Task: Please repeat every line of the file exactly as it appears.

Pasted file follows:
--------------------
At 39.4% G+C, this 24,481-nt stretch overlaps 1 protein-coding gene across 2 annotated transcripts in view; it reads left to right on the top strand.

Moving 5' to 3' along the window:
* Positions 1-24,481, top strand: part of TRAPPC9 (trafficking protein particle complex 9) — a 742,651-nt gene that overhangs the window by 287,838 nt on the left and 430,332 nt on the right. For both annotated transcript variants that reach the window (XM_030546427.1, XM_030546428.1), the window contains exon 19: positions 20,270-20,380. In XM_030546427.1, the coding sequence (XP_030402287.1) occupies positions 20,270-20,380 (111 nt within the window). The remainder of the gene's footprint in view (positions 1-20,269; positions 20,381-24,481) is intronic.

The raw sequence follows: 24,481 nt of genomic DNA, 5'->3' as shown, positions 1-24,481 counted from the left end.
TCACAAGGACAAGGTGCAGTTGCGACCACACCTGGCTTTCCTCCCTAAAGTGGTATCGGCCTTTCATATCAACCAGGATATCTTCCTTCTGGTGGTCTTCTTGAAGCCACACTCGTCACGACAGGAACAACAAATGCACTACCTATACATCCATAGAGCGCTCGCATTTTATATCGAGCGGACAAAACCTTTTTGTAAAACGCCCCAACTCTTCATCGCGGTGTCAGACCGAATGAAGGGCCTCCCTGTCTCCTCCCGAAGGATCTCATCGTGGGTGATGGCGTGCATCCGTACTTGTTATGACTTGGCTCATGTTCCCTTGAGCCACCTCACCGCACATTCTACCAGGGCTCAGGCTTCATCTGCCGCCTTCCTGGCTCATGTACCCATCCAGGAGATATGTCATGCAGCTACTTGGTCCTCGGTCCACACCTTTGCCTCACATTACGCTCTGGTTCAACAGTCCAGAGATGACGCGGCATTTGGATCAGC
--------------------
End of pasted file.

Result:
At 39.4% G+C, this 24,481-nt stretch overlaps 1 protein-coding gene across 2 annotated transcripts in view; it reads left to right on the top strand.

Moving 5' to 3' along the window:
* Positions 1-24,481, top strand: part of TRAPPC9 (trafficking protein particle complex 9) — a 742,651-nt gene that overhangs the window by 287,838 nt on the left and 430,332 nt on the right. For both annotated transcript variants that reach the window (XM_030546427.1, XM_030546428.1), the window contains exon 19: positions 20,270-20,380. In XM_030546427.1, the coding sequence (XP_030402287.1) occupies positions 20,270-20,380 (111 nt within the window). The remainder of the gene's footprint in view (positions 1-20,269; positions 20,381-24,481) is intronic.

The raw sequence follows: 24,481 nt of genomic DNA, 5'->3' as shown, positions 1-24,481 counted from the left end.
TCACAAGGACAAGGTGCAGTTGCGACCACACCTGGCTTTCCTCCCTAAAGTGGTATCGGCCTTTCATATCAACCAGGATATCTTCCTTCTGGTGGTCTTCTTGAAGCCACACTCGTCACGACAGGAACAACAAATGCACTACCTATACATCCATAGAGCGCTCGCATTTTATATCGAGCGGACAAAACCTTTTTGTAAAACGCCCCAACTCTTCATCGCGGTGTCAGACCGAATGAAGGGCCTCCCTGTCTCCTCCCGAAGGATCTCATCGTGGGTGATGGCGTGCATCCGTACTTGTTATGACTTGGCTCATGTTCCCTTGAGCCACCTCACCGCACATTCTACCAGGGCTCAGGCTTCATCTGCCGCCTTCCTGGCTCATGTACCCATCCAGGAGATATGTCATGCAGCTACTTGGTCCTCGGTCCACACCTTTGCCTCACATTACGCTCTGGTTCAACAGTCCAGAGATGACGCGGCATTTGGATCAGC